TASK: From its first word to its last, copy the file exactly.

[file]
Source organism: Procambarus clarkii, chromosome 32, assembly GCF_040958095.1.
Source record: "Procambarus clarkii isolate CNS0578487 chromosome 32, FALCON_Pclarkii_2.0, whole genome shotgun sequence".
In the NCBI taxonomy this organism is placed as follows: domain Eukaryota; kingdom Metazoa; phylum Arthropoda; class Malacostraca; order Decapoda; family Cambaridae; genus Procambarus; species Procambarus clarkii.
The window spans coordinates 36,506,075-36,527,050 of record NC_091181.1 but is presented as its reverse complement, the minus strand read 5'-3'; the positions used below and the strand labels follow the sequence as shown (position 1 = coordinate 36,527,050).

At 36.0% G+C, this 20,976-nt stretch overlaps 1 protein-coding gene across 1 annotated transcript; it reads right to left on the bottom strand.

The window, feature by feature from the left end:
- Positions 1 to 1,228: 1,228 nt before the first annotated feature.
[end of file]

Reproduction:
Source organism: Procambarus clarkii, chromosome 32, assembly GCF_040958095.1.
Source record: "Procambarus clarkii isolate CNS0578487 chromosome 32, FALCON_Pclarkii_2.0, whole genome shotgun sequence".
In the NCBI taxonomy this organism is placed as follows: domain Eukaryota; kingdom Metazoa; phylum Arthropoda; class Malacostraca; order Decapoda; family Cambaridae; genus Procambarus; species Procambarus clarkii.
The window spans coordinates 36,506,075-36,527,050 of record NC_091181.1 but is presented as its reverse complement, the minus strand read 5'-3'; the positions used below and the strand labels follow the sequence as shown (position 1 = coordinate 36,527,050).

At 36.0% G+C, this 20,976-nt stretch overlaps 1 protein-coding gene across 1 annotated transcript; it reads right to left on the bottom strand.

The window, feature by feature from the left end:
- Positions 1 to 1,228: 1,228 nt before the first annotated feature.